By Esther Rose
Cape Town — Russia’s President Vladimir Putin will be attending the Brics Summit in August this year, on invitation by the South African government. Brics is a group of the world’s biggest emerging economies – Brazil, Russia, India, China and late-addition South Africa.
The International Criminal Court in the Hague has, since the Putin invitation, issued a warrant of arrest for the Russian leader for war crimes stemming from the conflict with Ukraine that started over a year ago on February 28, 2022.
The ICC warrant means that South Africa, a signatory to the ICC, will be obliged to arrest Putin and hand him over if he sets foot on South African soil. The war has caused economic suffering around the world, and has impacted on imports, exports and the supply of gas and wheat. Significant political and economic challenges for African countries were the result. Already reeling from the impact of the Covid-19 pandemic, the war between Russia and Ukraine and its economic fallout brought more pain as high food and fuel prices worsened the political instability many countries are facing.
South Africa has remained neutral in its stance on the war – much to the dismay of the U.S. and Brussels. Analysts have said the flurry of diplomatic activity comes as the West and Russia both seek South Africa’s support regarding the war in Ukraine.
Historically, the South African government has strong ties with Russia. The country provided a refuge for political exiles during apartheid and provided training and tactical weapons to uMkhonto we Sizwe, the armed wing of the now-ruling party African National Congress, during the liberation struggle.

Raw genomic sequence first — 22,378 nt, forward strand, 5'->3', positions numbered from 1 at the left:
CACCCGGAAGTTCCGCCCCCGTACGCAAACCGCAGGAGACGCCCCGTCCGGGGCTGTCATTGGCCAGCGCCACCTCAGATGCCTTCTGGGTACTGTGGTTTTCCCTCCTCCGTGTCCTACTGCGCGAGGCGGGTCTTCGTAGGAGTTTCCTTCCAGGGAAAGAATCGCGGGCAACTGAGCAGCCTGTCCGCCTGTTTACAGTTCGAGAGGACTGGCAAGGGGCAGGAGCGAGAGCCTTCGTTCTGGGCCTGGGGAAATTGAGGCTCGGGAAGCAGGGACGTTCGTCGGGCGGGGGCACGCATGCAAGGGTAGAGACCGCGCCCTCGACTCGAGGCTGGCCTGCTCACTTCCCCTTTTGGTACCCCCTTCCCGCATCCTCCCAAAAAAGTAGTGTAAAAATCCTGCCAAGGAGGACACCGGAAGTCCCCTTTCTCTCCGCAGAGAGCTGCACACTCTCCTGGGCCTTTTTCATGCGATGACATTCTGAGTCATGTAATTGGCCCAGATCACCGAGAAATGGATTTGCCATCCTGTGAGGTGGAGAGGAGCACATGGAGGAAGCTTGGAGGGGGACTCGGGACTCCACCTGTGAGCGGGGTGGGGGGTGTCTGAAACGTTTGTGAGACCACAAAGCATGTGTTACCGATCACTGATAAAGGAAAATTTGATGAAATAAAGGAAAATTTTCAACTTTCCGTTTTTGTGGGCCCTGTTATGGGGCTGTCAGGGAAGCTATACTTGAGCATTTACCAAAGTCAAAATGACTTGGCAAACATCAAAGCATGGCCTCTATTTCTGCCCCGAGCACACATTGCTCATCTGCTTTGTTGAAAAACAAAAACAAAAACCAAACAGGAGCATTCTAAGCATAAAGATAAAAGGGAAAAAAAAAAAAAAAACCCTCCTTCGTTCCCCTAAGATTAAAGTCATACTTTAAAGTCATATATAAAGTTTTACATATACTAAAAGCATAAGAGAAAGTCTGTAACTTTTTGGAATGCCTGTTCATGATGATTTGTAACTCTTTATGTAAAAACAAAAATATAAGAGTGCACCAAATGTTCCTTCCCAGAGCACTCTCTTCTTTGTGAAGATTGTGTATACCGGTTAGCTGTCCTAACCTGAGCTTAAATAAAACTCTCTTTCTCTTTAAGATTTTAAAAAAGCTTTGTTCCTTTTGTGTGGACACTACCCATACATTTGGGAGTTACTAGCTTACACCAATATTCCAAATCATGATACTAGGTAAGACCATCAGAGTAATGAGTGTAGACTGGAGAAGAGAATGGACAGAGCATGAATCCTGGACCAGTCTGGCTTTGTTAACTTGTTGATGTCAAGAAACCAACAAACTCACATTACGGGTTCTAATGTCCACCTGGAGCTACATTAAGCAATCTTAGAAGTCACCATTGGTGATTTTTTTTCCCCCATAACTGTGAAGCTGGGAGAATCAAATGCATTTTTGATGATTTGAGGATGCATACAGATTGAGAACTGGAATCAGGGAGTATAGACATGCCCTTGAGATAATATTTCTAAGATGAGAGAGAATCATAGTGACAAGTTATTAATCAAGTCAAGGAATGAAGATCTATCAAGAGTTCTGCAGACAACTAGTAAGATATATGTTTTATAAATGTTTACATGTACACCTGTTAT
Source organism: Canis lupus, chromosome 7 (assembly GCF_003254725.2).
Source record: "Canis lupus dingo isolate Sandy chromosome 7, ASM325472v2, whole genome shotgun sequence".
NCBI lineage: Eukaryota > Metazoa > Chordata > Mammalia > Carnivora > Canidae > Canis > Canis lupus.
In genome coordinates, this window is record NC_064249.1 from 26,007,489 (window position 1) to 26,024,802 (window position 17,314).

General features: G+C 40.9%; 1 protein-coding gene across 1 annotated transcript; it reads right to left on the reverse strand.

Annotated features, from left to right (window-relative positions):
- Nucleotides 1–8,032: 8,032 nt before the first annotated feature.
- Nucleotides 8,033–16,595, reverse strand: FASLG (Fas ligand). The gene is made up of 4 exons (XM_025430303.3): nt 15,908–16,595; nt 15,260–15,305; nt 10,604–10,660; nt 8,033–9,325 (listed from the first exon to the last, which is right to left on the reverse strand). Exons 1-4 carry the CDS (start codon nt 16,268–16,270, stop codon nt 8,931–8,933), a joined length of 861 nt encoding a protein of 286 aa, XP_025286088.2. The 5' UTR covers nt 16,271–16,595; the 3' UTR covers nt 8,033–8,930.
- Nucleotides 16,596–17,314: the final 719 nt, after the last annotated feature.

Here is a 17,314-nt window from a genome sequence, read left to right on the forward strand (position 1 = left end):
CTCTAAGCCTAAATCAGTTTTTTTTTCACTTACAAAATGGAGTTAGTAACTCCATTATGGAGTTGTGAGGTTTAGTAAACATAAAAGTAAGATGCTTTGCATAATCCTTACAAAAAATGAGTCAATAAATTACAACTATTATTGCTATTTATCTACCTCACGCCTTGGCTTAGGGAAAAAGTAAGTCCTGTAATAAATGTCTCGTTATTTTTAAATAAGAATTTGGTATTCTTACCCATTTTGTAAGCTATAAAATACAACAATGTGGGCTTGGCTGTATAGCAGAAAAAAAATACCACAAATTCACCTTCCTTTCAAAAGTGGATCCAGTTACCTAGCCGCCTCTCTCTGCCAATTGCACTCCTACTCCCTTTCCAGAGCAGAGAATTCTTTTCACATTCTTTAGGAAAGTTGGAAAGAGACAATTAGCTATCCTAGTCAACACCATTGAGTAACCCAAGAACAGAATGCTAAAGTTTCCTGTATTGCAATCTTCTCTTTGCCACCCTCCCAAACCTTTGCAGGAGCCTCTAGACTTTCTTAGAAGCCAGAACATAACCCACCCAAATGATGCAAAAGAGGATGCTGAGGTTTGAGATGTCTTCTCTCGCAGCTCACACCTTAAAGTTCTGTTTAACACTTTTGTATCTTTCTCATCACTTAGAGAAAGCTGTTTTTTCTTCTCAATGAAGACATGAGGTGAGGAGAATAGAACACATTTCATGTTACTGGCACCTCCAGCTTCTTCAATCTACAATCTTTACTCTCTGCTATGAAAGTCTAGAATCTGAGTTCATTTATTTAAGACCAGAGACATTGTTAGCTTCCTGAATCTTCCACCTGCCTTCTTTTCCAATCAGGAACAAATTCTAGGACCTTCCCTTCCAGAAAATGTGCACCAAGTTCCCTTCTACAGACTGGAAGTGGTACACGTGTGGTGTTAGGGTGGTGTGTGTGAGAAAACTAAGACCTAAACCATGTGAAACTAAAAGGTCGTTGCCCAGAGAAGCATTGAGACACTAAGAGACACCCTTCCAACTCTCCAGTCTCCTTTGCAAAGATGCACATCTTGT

South Africa’s International Relations Minister Naledi Pandor has said that the ICC, to which South Africa is a signatory, has not been “even-handed” as an arbiter in international affairs. Pandor said while she has not said the ICC is “wrong” in issuing the warrant of arrest against Putin, she expressed deep misgivings regarding the international court’s decision, arguing that the ICC turns a blind eye to other global atrocities.
Meanwhile, South African opposition party the Economic Freedom Fighters (EFF) has said that the Russian leader is “welcome to attend the BRICS summit”. Party leader Julius Malema said that Russia has always been a “friend of South Africa”.
The European Union’s foreign Policy Chief Josep Borrell has urged the South African government to use its ties with Russia to convince Moscow to stop its war on Ukraine, allAfrica reports.
Former Russian president Dmitry Medvedev said a bid by any country to arrest Putin on a warrant issued by the ICC would be “taken as a declaration of war”, Deutsche Wellereports.
The South African government is meanwhile taking legal advice on Putin’s visit.
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So sad news about puttins visit